Doctor Who Boomtown review

After a break of way too long, I’m back recapping Doctor Who in real time. This week; Cardiff, Nuclear weapons and the Slitheen return (but this isn’t automatically awful.)

My, but it’s been a while since I was doing these. For those catching up, I’m trying rewatch all of “new” Who (it’ll always be New Who to me, but then I’m an long-term Doctor Who fan, so there!) before we get new episodes with the excellent Jodie Whittaker.

I did similar for her first series, but, well, the BBC ain’t inclined to give me new episodes. The rumours are still swirling, but I’m not hopeful at this point that we’ll get one.

However, the going has been very slow. My own life keeps getting in the way. As always, I’m writing these as pure stream-of-consciousness, and spoilers abound. And I hate spoiling things for anyone, so I need something boom-related to act as a spoiler space.

Ah, yes, this will do nicely. Go beyond Sir Bob at your peril!

Previously, a clock tower was crashed into by farting aliens in the WORST TWO EPISODES of the season. Possibly the worst two episodes of new who, actually.

Mickey the idiot saves the world, and he never even got thanked for it!

Six months later.. In Cardiff. A civil servant is complaining about an unsafe design.
And we have another fart… oh dear.
It’s Margaret Slitheen.. No, I can’t remember her name, either.
And she’s smiling like she’s hungry. Annette Badland is wonderful being menacing, even if the Slitheen are pretty awful.
And then the civil servant gets eaten. He never even got a name, but he did get to scream on the way out.
Roll credits!
Oh, I’d forgotten this was a Russell T Davies story!
Mickey gets off a train at FFordd Allan, just to make it perfectly clear that this is a story set in WALES.

And then off to the bay — and I’ve been there, last january! It was about as empty as it is now, too.

I was not kidding. Then again, relatively few tourists visit Cardiff in early January. It’s a touch… cold.

Mickey meets Captain Jack for the first time. And then he works out that despite nicely delivering Rose’s passport, she’s staying with the Doctor, and this is all kinds of awkward.

We’re shooting in Cardiff because reasons. Mostly because it’s cheaper, but a rift under the city — the one we saw in Ghosts of Cardiff — is still there. Nice callback!

“What are you captain of? The innuendo squad?”
Mickey’s quite right there.

The Doctor gets to explain the police box history, for (I think) the first time in the new series.

I’ve been to Cardiff. The heart of the city is pretty busy. What’s going to get knocked down? The castle?

Ah, yes, the Castle. That’d be quite the loss.

I think this dragon might have words to say.

The press is after Margaret — and frankly, it seems like the rest of the media might just be a little bit on the slack side, given the history of accidents.

Slipped on an icy patch.
He was decapitated!
It was a very icy patch.

More fart gags. I wish these were dropped, because this is already better and more menacing than anything in the prior Slitheen appearance.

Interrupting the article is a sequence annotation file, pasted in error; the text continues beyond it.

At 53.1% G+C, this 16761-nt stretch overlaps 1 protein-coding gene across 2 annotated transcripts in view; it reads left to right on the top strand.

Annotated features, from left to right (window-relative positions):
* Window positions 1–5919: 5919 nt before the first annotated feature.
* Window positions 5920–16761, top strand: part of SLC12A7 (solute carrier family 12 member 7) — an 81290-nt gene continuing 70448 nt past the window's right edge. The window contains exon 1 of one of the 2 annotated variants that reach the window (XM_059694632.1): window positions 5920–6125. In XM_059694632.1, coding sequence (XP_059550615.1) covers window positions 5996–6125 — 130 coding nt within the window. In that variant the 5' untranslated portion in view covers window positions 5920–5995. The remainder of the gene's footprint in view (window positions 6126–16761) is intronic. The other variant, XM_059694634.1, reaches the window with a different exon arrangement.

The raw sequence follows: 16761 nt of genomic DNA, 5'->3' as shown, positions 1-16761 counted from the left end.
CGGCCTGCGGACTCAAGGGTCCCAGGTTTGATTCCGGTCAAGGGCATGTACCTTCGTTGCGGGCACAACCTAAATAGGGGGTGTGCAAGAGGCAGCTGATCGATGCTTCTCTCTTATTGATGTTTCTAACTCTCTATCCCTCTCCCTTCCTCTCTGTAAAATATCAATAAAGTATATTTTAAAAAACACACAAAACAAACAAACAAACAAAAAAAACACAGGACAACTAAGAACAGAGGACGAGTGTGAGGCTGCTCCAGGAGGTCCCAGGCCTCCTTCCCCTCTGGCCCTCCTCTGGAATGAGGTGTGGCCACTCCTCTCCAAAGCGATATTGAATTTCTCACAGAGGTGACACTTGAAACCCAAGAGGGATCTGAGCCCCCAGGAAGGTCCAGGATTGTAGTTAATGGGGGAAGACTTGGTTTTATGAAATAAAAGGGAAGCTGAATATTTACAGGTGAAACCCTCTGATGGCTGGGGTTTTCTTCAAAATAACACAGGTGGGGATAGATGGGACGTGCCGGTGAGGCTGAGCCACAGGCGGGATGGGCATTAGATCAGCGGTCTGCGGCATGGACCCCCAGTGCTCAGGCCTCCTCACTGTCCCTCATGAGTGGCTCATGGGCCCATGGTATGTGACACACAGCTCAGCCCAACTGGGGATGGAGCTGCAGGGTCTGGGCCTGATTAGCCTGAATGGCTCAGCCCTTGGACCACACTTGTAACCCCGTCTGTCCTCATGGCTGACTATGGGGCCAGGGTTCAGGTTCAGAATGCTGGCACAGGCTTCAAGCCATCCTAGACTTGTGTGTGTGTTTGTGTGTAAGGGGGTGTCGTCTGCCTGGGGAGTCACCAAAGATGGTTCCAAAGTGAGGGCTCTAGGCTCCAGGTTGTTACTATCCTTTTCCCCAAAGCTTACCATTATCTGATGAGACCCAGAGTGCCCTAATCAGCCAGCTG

Margaret is getting out of her skin suit and getting ready to eat. Remember, she’s ready to do something TERRIBLE (we don’t know what yet) to all of Cardiff at least. With a nuclear power plant.

Mention of the boyfriend makes her pause, and the baby makes her stop. This is rather… un-Slitheen, I’ve got to say. I get that it’s meant to make her melancholy for her lost Slitheen family, but still, it feels like a stretch.

And this means THE STORY WILL STILL GET PUBLISHED. Which has to be a big problem for her evil plan, no?

The Doctor does not respect private property, and steals a newspaper.

The music here feels very… Avengers. The MacNee/Rigg version, not the Marvel one.


It strikes me that an entire generation will know Diana Rigg not from this, but from Game of Thrones. No bonus points if you do know who she plays without looking it up. None at all.

Candybar mobile phones! Yay! This has pretty much dated worse than anything else in Who, and it keeps on happening. Of course, it was quite contemporary at the time.

The Lord Mayor says thank you for popping by. She’d love to have a chat but she’s up to her eyes in paperwork. Perhaps if you could make an appointment for next week?
She’s climbing out the window, isn’t she?
Yes she is.

See, that’s funnier — and better delivered by Christopher Ecclestone — than any fart gag.

Mind you, Mickey with his foot stuck in a bucket is just awkward.

Margaret teleports away. But the Doctor gets her back. Somehow, she’s still running when she reappears, which I don’t quite get.

This is persecution. Why can’t you leave me alone? What did I ever do to you?
You tried to kill me and destroy this entire planet.
Apart from that.

Lovely. See, we don’t need bodily function jokes!

The model has a technobabble name I’m not even going to try to type, but WHY is the needed transport surfboard part of the model where anybody — a cleaner, say — could inadvertently find it.

The name Blaidd Drwg — “Bad Wolf” – and we’re building up the whole series arc that would define Doctor Who seasons for years to come.

Russel T Davies likes the name Raxacoricofallapatorius. WAY too much.

Margaret throws a wrench into the works — she’s under a death sentence. Which is an ethical dilemma that Who hasn’t really considered before to speak of.